Ugly Object of the Month — August 2021 – The Kelsey Blog

Ugly Object of the Month — August 2021

By Suzanne Davis, Curator of Conservation

Hello, Ugly Object fans! Although many Kelsey objects have seen better days—and we love them all dearly, because not every ancient object can be the prettiest, oldest, biggest, or best smelling—it’s hard not to have fleeting favorites. This month I’m really feeling it for a sad little scrap of cloth that looks like the tentacled remains of a decaying jellyfish and smells of ancient garbage dump.

Sprang fragment in visible light. Height 17 cm. Roman period, late 2nd–early 4th century C.E. Excavated at Karanis, Egypt, 1925. KM 13862.

You can’t deny that the colors are nice, though, right? And they should be, because our friend, scrotty little jellyfish rag, was once a stylish accessory for a well-dressed woman’s up-do; it is what’s left of a sprang “cap” from Karanis, Egypt. To see how the sprang weaving technique was used to create the Greek hairnet precursors to the sprang caps / ponytail and bun covers of Roman Egypt, check out this super fun video by professional hairdresser and amateur experimental archaeologist of ancient hairstyles Janet Stephens.

As previously discussed in this blog, the Roman Egyptian decorative world was highly colorful, and this little scrap of a cap is no exception. As part of a larger NEH-funded project to study color in the Kelsey Museum’s collections, I’m looking at dyes on textiles from Karanis, and this is one of the first objects I’ve spent time with.

Using a technique called multi-band imaging (also much discussed in this blog!), I’m able to tell that the dark blue dye used in this cap came from indigo, while the green dye is a blend of indigo and a yellow colorant, possibly weld. The bright red and the bright orange, meanwhile, are from a dye made of madder root. If you’re an archaeologist or conservator who wants to know more about how MBI (sometimes called MSI) can be used to study textiles, please see this excellent open-access article by conservation scientist Joanne Dyer and her colleagues at the British Museum.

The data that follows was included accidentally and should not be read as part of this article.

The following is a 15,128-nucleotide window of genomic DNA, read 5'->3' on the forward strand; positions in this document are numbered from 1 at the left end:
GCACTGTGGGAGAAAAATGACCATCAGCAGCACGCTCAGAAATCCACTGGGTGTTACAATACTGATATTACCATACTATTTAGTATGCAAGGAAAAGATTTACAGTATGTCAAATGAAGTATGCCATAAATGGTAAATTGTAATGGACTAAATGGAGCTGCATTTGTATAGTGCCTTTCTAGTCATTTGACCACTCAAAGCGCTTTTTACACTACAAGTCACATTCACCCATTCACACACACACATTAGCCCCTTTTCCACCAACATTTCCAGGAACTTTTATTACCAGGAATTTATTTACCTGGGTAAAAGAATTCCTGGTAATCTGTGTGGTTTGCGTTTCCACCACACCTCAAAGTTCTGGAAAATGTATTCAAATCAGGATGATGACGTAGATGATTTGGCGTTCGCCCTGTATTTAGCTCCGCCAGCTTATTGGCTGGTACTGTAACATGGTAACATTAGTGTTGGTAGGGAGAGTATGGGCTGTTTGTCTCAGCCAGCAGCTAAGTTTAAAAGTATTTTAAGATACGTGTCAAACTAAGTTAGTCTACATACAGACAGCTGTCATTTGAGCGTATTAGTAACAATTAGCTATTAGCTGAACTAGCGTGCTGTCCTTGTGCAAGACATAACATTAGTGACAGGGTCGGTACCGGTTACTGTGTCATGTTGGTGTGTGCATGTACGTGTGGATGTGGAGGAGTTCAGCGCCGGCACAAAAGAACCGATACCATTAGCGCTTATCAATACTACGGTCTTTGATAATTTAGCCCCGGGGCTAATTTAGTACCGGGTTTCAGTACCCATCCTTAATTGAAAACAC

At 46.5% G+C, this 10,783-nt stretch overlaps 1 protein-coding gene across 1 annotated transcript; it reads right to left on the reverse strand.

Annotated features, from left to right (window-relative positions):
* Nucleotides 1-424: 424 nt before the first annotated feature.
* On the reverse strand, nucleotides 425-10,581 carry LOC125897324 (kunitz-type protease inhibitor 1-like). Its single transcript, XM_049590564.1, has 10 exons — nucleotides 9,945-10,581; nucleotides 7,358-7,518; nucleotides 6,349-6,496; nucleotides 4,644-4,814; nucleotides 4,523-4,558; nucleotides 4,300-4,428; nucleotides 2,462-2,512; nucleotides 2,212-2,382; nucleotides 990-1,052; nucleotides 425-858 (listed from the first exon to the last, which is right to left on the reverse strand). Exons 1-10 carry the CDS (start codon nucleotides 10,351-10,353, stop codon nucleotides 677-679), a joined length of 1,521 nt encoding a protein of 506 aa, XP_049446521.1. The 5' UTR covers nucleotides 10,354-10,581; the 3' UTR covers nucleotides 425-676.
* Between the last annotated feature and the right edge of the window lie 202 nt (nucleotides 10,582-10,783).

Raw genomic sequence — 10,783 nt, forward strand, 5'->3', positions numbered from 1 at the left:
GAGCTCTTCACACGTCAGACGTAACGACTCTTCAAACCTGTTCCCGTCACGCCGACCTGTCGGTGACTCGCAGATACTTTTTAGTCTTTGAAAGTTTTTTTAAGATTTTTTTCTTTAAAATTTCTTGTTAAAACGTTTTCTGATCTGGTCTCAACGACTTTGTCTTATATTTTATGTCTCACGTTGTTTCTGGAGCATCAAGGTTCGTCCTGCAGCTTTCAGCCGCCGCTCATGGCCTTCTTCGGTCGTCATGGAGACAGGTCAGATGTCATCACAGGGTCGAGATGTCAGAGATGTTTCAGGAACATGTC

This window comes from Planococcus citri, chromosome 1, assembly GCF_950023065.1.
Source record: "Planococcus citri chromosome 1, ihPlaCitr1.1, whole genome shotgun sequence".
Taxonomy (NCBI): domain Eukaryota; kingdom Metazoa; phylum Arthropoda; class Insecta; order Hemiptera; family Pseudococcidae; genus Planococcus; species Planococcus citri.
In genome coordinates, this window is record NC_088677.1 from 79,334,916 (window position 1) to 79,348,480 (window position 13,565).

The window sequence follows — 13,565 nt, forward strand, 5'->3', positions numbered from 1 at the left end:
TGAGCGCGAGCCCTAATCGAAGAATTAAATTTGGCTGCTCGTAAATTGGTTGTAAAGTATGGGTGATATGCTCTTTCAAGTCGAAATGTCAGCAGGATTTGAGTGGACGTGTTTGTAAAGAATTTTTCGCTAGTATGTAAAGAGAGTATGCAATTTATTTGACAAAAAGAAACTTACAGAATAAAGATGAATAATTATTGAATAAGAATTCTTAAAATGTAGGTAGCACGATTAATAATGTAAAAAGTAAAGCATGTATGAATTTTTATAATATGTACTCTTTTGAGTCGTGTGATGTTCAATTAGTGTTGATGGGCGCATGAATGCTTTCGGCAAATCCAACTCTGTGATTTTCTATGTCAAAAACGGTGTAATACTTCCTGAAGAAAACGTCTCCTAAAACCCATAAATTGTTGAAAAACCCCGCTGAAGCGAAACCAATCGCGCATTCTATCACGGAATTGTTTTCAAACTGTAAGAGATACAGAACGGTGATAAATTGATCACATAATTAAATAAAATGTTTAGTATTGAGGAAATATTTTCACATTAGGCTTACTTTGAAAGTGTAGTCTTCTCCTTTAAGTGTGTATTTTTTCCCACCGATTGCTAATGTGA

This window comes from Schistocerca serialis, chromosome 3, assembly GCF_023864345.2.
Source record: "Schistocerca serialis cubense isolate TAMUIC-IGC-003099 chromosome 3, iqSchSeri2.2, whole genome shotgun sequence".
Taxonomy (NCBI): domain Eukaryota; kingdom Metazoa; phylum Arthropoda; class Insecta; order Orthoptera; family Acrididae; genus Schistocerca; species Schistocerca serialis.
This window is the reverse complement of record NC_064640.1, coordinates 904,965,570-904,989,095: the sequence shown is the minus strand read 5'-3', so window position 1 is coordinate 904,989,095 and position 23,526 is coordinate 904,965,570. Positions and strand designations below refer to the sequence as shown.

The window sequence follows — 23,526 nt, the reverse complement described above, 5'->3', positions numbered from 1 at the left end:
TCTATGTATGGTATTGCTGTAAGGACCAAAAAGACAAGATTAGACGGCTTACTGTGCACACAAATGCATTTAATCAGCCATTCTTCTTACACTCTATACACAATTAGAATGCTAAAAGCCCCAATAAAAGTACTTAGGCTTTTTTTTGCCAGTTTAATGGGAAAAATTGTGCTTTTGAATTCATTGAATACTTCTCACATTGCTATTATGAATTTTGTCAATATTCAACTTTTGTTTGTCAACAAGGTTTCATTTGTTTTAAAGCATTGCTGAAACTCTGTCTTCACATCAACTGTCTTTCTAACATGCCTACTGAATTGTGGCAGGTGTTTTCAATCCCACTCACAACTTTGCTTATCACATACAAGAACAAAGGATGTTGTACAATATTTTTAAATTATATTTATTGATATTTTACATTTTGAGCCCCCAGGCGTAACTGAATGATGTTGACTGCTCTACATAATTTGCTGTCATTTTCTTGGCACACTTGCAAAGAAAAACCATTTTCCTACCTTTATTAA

Sprang fragment, infrared reflected false color image. In this image, an indigo-based dye is indicated by the bright red appearance of the yarns that are blue in the visible light photograph above, while the pink appearance of the green yarns indicates indigo plus a yellow colorant. The bright golden yellow of the red yarns, meanwhile, is characteristic of madder.
Sprang fragment, ultraviolet-induced visible luminescence image. Madder root dye is indicated by the bright pink luminescence of the yarns that are red under visible light.

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